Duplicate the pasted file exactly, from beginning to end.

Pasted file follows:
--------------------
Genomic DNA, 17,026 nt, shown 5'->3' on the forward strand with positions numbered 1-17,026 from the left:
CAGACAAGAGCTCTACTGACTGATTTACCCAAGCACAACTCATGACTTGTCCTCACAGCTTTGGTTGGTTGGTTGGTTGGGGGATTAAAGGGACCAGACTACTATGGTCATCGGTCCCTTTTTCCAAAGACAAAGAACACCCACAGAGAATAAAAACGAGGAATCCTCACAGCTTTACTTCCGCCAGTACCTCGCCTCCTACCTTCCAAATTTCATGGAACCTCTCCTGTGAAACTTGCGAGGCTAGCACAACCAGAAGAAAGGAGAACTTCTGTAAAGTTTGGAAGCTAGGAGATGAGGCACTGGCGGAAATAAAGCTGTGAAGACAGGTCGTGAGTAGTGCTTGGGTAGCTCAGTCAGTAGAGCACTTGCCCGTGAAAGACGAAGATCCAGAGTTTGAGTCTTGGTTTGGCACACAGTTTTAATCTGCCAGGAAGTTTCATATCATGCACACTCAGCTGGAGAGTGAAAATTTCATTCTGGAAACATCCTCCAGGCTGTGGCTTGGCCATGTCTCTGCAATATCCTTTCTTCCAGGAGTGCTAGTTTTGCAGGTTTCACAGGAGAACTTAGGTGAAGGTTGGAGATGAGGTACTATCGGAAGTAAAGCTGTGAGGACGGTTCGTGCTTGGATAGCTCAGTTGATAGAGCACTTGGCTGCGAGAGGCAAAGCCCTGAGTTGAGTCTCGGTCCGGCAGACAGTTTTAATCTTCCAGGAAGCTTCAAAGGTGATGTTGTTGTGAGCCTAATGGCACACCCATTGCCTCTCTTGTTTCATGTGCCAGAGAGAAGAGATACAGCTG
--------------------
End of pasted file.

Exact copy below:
Genomic DNA, 17,026 nt, shown 5'->3' on the forward strand with positions numbered 1-17,026 from the left:
CAGACAAGAGCTCTACTGACTGATTTACCCAAGCACAACTCATGACTTGTCCTCACAGCTTTGGTTGGTTGGTTGGTTGGGGGATTAAAGGGACCAGACTACTATGGTCATCGGTCCCTTTTTCCAAAGACAAAGAACACCCACAGAGAATAAAAACGAGGAATCCTCACAGCTTTACTTCCGCCAGTACCTCGCCTCCTACCTTCCAAATTTCATGGAACCTCTCCTGTGAAACTTGCGAGGCTAGCACAACCAGAAGAAAGGAGAACTTCTGTAAAGTTTGGAAGCTAGGAGATGAGGCACTGGCGGAAATAAAGCTGTGAAGACAGGTCGTGAGTAGTGCTTGGGTAGCTCAGTCAGTAGAGCACTTGCCCGTGAAAGACGAAGATCCAGAGTTTGAGTCTTGGTTTGGCACACAGTTTTAATCTGCCAGGAAGTTTCATATCATGCACACTCAGCTGGAGAGTGAAAATTTCATTCTGGAAACATCCTCCAGGCTGTGGCTTGGCCATGTCTCTGCAATATCCTTTCTTCCAGGAGTGCTAGTTTTGCAGGTTTCACAGGAGAACTTAGGTGAAGGTTGGAGATGAGGTACTATCGGAAGTAAAGCTGTGAGGACGGTTCGTGCTTGGATAGCTCAGTTGATAGAGCACTTGGCTGCGAGAGGCAAAGCCCTGAGTTGAGTCTCGGTCCGGCAGACAGTTTTAATCTTCCAGGAAGCTTCAAAGGTGATGTTGTTGTGAGCCTAATGGCACACCCATTGCCTCTCTTGTTTCATGTGCCAGAGAGAAGAGATACAGCTG